HIV treatment available in all 10 regions - Ramsammy
-law against stigma, discrimination coming
Stabroek News
December 1, 2006

Related Links: Articles on aids
Letters Menu Archival Menu

While the task ahead is Herculean, Minister of Health Dr Leslie Ramsammy yesterday boasted of successes in the HIV programme such as the availability of treatment in all 10 regions and he also said laws are coming to ensure the reduction of stigma and discrimination.

In a message to mark World AIDS Day, Ramsammy said citizens must also keep promises made as individuals, families, communities, groups and as a nation to know their status thereby reducing the instances of transmission and discrimination. Ramsammy said he has been an unrelenting advocate for more programmes, particularly for areas such as proper condom use, promoting abstinence and reducing the number of sexual partners per person.

Ramsammy said so far, the list of successes in battling the infection is long as several awareness and other programmes are in place in schools, churches, non-governmental organisations and at work places and prevention messages have been aired on the radio and television and published in newspapers. These have been successful, he said, as behavioural surveys have shown that more Guyanese are changing their attitudes towards sex and sexual behaviour, getting tested and seeking treatment. Ramsammy also said that workplace programmes have doubled this year with active programmes in more than ten other government agencies and 25 in other organisations.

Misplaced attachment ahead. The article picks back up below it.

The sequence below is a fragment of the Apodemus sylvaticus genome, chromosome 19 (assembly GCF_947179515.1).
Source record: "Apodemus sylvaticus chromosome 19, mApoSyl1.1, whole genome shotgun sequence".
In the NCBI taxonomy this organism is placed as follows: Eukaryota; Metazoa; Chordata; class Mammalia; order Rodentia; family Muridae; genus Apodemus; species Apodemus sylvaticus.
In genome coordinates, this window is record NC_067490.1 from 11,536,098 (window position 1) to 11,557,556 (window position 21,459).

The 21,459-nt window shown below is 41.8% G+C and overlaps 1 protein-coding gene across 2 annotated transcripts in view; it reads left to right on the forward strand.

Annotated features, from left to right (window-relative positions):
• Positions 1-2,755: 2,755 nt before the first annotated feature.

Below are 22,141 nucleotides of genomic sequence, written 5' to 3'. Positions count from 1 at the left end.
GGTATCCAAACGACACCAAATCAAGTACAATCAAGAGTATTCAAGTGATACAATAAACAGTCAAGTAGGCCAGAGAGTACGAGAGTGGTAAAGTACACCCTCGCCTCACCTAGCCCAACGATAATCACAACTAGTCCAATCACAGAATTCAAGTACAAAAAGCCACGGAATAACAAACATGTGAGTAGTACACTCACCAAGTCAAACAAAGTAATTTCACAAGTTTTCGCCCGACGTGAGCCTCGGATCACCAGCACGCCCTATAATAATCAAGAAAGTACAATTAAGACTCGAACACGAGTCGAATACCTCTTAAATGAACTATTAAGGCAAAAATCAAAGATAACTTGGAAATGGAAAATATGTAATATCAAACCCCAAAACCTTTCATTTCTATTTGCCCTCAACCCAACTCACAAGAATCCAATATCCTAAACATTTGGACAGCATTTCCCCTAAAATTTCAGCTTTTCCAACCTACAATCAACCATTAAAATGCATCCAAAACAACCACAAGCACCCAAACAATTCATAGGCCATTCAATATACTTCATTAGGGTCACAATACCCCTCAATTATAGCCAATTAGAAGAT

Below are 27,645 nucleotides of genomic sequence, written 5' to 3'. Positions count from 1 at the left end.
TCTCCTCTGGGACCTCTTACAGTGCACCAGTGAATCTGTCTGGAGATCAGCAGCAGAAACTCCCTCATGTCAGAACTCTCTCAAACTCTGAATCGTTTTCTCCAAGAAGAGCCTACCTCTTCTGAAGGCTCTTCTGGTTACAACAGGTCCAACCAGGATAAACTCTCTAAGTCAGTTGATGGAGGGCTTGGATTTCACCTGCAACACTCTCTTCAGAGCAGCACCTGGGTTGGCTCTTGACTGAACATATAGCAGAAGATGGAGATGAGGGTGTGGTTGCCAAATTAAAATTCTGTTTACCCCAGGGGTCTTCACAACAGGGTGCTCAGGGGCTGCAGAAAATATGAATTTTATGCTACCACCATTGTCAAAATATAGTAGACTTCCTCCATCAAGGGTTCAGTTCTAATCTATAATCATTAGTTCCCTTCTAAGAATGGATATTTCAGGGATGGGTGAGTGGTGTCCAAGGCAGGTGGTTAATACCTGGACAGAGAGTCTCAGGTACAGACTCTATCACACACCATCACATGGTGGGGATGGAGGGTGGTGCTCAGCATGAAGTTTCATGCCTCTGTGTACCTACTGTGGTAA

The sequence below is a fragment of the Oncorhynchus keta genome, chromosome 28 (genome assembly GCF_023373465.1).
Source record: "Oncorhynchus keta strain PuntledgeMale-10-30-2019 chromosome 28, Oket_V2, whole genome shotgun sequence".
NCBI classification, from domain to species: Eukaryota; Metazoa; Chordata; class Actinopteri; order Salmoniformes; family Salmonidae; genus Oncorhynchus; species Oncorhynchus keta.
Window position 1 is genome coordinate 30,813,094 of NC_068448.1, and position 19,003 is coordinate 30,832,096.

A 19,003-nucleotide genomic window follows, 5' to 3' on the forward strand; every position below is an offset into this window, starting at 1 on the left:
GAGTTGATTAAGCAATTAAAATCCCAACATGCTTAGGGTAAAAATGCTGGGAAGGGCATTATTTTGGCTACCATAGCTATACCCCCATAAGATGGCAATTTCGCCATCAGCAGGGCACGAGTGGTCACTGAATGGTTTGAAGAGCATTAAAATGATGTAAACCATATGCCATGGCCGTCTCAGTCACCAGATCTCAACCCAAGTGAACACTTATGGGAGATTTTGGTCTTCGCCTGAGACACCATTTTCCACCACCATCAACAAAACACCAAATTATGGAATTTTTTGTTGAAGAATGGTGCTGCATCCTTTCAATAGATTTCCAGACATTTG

At the same time, the minister said, more than 75% of pregnant women can now access Prevention of Mother To Child Transmission (PMTCT) care, which is a tremendous achievement as this programme was not available in 2001 and in 2005 only 42 PMTCT sites had been established. Eighty-five sites now offer this programme nationwide.

As regards access to treatment for People Living With HIV/AIDS (PLWHAs) more than 1,500 persons are being treated with anti-retroviral drugs countrywide and can access routine assessments of their immune systems through CD4 measurement and viral load testing. More people are also being tested and, on November 17, National Day of Testing, about 1,200 volunteered for the test.

The minister said voluntary blood donations have also increased to about 30%. He said ten years ago voluntary blood donation stood at about 7% and today about 6,000 units are collected in comparison to about 2,500 in 2001.

The minister also said laws to prevent stigma and discrimination against PLWHAs have been drafted after extensive collaboration and consultation. The drafts are being considered by the Cabinet sub-committee and are likely to be placed on the legislative agenda in 2007.